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The Buddhists Have Come To Town

A new branch of a rare Buddhist sect has just been established in Arlington for the Washington, D.C. and Mid-Atlantic region.

A new congregation met to celebrate the inauguration on one of the most important holy days in their religious calendar on Friday, Dec. 8. It wasn't Christmas or Hanukkah, but Rohatsu, the day that the Buddha attained enlightenment. The Washington Tendai Sangha (congregation) is an official branch of the Tendai Buddhist Institute, the only recognized Betsuin (mission) outside of Japan. Until recently, Tendai Buddhism was relatively unknown in North America, despite its historical influence on the founders of many of the most important Buddhist sects in Japan. The Tendai Buddhist Institute, located in upstate New York, was founded in 1994, and only granted Betsuin status in 2004. Tendai Buddhism is "an eclectic school that incorporates meditation, esoteric practices, Pure Land and Lotus Sutra teachings, as well as scholarship and a strong adherence to peace and social justice", according to Monshin Naamon, co-founder and jushoku (abbot) of the New York Betsuin, who was in attendance Friday to conduct the service with Chion Lissabet, leader of the Washington Sangha.

The dedication ceremony also celebrated the 1,200th anniversary of Tendai's beginning, in addition to Rohatsu and the Sangha's inauguration. Several other notable figures in North American Tendai Buddhism were present, as well as Christian clergy and friends of the Sangha.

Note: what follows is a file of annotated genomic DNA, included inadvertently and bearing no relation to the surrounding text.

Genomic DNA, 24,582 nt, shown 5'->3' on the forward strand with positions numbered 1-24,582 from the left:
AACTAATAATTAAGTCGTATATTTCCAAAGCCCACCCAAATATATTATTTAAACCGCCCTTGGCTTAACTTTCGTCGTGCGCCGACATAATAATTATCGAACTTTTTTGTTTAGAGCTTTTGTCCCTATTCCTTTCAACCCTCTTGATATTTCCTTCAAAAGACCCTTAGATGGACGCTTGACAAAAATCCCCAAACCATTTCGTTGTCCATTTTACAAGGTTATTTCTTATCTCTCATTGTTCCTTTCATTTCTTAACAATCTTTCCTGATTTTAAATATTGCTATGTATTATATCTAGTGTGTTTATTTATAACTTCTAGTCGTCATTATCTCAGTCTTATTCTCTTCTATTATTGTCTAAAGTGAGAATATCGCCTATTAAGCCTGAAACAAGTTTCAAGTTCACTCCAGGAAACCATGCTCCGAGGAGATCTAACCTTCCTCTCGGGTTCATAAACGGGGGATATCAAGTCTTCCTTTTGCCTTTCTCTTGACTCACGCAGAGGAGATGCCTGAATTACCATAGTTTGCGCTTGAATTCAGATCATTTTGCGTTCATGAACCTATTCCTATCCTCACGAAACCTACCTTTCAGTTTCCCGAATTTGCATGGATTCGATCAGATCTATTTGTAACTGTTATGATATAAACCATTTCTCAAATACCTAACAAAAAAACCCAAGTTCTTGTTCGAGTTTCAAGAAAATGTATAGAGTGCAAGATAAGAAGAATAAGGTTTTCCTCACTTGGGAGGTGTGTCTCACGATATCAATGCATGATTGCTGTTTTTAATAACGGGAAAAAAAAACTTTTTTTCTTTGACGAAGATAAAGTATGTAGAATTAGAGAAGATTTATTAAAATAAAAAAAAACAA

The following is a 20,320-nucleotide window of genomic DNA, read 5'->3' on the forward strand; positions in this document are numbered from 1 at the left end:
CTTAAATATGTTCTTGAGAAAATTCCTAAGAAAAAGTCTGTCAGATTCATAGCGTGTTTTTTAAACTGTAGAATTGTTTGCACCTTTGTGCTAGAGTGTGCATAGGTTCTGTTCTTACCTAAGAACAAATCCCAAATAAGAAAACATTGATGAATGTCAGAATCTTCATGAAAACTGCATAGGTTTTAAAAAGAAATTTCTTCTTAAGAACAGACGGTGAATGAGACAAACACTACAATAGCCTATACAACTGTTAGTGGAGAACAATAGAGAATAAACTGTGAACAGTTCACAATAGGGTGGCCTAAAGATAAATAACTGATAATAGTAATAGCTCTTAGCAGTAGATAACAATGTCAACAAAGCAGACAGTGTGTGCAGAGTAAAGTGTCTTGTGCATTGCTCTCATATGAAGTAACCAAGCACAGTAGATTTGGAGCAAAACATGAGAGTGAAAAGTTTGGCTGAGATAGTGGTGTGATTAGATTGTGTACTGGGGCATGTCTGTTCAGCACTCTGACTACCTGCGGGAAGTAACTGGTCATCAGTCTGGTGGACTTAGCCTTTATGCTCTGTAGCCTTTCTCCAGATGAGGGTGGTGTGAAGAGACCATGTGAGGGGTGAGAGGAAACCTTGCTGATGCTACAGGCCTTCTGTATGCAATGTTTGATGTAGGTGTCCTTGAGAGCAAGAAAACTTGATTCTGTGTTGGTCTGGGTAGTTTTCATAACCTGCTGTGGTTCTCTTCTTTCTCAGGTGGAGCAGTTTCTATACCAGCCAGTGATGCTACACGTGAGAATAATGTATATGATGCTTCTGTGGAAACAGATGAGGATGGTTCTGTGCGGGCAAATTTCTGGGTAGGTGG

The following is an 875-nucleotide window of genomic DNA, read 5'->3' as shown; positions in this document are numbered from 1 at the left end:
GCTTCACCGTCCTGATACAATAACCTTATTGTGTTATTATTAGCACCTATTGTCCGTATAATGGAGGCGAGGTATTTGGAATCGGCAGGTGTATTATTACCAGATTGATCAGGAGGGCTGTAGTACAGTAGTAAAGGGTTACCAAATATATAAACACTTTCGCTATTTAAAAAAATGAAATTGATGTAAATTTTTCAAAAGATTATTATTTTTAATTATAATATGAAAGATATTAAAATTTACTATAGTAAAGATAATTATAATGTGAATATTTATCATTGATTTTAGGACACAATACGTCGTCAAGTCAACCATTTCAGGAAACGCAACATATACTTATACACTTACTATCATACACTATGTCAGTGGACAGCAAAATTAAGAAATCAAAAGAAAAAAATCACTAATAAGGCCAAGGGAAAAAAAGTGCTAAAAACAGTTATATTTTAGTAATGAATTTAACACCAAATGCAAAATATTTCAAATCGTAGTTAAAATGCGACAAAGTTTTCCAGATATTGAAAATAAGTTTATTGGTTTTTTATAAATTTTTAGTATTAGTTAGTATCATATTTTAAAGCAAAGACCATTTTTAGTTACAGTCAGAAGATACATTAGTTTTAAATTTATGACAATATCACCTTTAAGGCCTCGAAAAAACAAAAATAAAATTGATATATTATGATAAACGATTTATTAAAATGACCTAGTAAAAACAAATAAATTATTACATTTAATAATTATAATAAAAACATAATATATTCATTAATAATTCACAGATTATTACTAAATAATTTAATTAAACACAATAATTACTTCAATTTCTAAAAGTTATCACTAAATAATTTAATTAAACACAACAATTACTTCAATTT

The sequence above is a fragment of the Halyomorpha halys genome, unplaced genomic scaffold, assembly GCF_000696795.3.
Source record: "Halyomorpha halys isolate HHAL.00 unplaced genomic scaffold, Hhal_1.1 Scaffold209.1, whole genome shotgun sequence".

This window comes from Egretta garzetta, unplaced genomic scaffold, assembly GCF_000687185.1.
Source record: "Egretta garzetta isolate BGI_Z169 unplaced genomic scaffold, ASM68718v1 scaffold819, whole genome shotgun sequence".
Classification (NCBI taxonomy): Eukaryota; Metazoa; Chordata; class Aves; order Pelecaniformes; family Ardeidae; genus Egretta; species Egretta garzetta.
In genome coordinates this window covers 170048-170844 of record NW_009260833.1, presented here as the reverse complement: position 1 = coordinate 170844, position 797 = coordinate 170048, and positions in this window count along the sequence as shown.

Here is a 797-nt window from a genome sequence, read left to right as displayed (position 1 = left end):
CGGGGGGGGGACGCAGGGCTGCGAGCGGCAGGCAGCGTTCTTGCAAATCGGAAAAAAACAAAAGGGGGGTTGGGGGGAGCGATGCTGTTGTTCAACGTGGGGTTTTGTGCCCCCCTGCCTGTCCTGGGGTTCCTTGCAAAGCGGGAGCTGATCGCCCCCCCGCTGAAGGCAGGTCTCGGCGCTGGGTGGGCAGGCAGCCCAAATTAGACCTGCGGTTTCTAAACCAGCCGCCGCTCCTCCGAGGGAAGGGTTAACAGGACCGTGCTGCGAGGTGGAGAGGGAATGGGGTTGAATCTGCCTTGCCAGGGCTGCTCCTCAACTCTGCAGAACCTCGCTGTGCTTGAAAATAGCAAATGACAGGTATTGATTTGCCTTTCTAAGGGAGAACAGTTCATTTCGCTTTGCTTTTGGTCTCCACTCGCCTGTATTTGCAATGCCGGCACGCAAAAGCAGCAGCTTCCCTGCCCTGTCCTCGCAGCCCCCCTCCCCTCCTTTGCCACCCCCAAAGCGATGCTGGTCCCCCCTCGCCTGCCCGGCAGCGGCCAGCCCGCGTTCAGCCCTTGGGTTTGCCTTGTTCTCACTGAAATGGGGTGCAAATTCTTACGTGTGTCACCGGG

Naamon explains, "because the Tendai school of Buddhism is not well known in our country, the establishment of this Sangha in the nation's capital region is especially significant. Now people living in the Washington area will have a chance to practice authentic Tendai teachings." Lissabet added to this point in his inaugural address by noting that the message of Buddhism is peace, and it is important to have a reminder of that ideal so near to the nation's capital.

Anyone with a serious interest in learning about or practicing Tendai Buddhism is invited to attend weekly services at the Sangha's meeting location - the Cherrydale Volunteer Fire Department's station at 3900 Lee Highway. Services will be held Sundays, from 8-10 a.m. A meditation period will be held from 8-8:30 a.m., followed by the services. For more information on Tendai Buddhism or the Washington Tendai Sangha, visit www.tendai.org or www.washingtontendai.org.